They Want it All for Nothing, as Quickly as Possible…

Monday, 19th October, 2015
Melbourne, Australia
By Kris Sayce

  • Markets continue to bounce, but softly
  • The new world war is already here
  • How the ‘force multiplier’ will cause mass destruction


Well, it’s what your lecturer in world history replied when he was asked why he’d been forging lottery tickets: “Everyone’s making themselves better-off by various means, so I wanted to do the same in as short a time as possible.” I don’t remember his exact words, but the gist of it was that he wanted it all for nothing, as quickly as possible, without any effort. People have grown accustomed to having everything ready-made for them, they’re used to depending on the guidance of others, having everything chewed up for them first. Well, and when the great hour finally struck, they all showed themselves at face value…

Razumikhin in Fyodor Dostoyevsky’s Crime and Punishment

If you don’t want to work hard to get what you want, cheat.

That isn’t a new attitude. For centuries, some people have taken that attitude towards hard work.

It’s why ‘er Majesty’s prisons rarely run at anything less than full capacity.

But don’t for a minute think that it’s only the proletariat who cheat to try to get what they want.

As you should have learned over the past seven years, Wall Street, Washington DC, the City of London, Westminster, and Canberra aren’t above cheating either.

Think back to the 2008 and 2009 meltdown.

I, and those who follow the Austrian School of economics, argued that the best solution to the financial collapse was to allow a complete financial collapse.

That is, governments and central banks should have allowed the banks and big businesses to fail. It would have been painful. Savers would have lost their savings (some, their life savings) and others would have lost their jobs.

As painful as that would have been, the world economy would likely have righted itself within a matter of months. But for those in control, that was too long to wait. Governments and central bankers wanted to fix things now…right that minute.

So, they cheated.

That’s the irony. The strategy that the world’s bankers and governments thought would be a quick fix to prevent a ‘long bust’, has turned into a seven-year crisis for the world economy.

And frankly, there’s no end in sight. For as long as bankers and governments insist on meddling, printing money, suppressing interest rates, and — well — cheating, the crisis will continue.

However, not all of the ongoing crisis is within the control of governments and central bankers. There are also the elements over which they have no control.

According to our global strategist, Jim Rickards, this is where a potentially even bigger threat exists. You’ll see Jim’s take on this in a moment. But first…

Markets continue to bounce, but softly

On Friday night, the US S&P 500 index gained 0.5%. The Dow Jones Industrial Average added 0.4%.

In Europe, the FTSE 100 index gained 0.6%, and the German DAX index rose 0.4%.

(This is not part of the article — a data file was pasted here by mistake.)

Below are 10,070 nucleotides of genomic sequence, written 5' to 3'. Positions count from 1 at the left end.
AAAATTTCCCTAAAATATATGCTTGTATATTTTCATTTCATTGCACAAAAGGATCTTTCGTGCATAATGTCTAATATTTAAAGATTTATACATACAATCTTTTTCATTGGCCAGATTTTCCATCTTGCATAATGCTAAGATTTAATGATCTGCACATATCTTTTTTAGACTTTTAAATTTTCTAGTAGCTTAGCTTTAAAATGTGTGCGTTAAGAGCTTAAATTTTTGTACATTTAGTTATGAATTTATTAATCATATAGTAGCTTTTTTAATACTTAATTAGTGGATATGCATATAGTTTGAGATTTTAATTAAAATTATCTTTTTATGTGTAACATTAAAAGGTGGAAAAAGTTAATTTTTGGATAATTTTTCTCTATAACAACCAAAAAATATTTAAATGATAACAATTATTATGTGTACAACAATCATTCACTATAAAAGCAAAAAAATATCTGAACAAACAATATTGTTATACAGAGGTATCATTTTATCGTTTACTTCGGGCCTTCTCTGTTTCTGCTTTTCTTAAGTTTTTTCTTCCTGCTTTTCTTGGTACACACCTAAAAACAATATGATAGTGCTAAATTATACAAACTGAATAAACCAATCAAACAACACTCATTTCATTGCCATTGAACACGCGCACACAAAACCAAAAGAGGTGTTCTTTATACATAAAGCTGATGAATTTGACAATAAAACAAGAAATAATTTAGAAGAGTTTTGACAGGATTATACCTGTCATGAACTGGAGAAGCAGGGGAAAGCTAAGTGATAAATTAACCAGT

As for the Aussie market today, it has flitted between positive and negative, without a decisive move either way.

The Aussie dollar appears to have found a level at which traders are happy to see it trade, just below 73 US cents, while gold and oil have similarly found temporary trading ranges.

I hate to say it, but it seems the market is now in a holding pattern, pending next week’s meeting of the US Federal Reserve’s Federal Open Market Committee (FOMC).

The FOMC sets the US benchmark interest rate, the Fed Funds Rate.

As recently as August, the markets believed there was a 50% chance of the Fed raising rates next week. Now, the statistical probability has fallen to just 6%.

The FOMC’s only other meeting before the end of the year is in December. The market now only gives the Fed a 32.3% probability of raising interest rates at that meeting. That’s down from a 48% chance in August.

Jim Rickards has said all along that the Fed won’t raise interest rates this year. It’s looking more and more like he’s right. What does that mean for the markets?

I’m afraid to say it, but it means more of the same — volatility and uncertainty. Surely you must be used to it by now!

Over to Jim…





The New World War Is Already Here

By Jim Rickards, Strategist, Strategic Intelligence

Financial warfare is not the warfare of the future.

It’s already here. It’s going to become a bigger threat as time goes on. Your chance to protect your portfolio is now.

Before we explain how and why it’s important, let’s begin by analysing and defining this new kind of war.

Financial warfare, like conventional warfare, aims to enhance national power, diminish the power of rivals and achieve policy goals. It is actual warfare conducted through banking and capital markets channels. It is not mere economic policy as in the case of so-called currency wars, trade wars or embargoes.

Financial warfare can serve many purposes. The 2015 US financial war on Russia, for example, is punishment for its support of the rebellion in eastern Ukraine.

It can also force behaviour. The 2012 US financial war on Iran aimed to force Iran to the bargaining table with regard to its uranium enrichment activities and pursuit of nuclear weapons.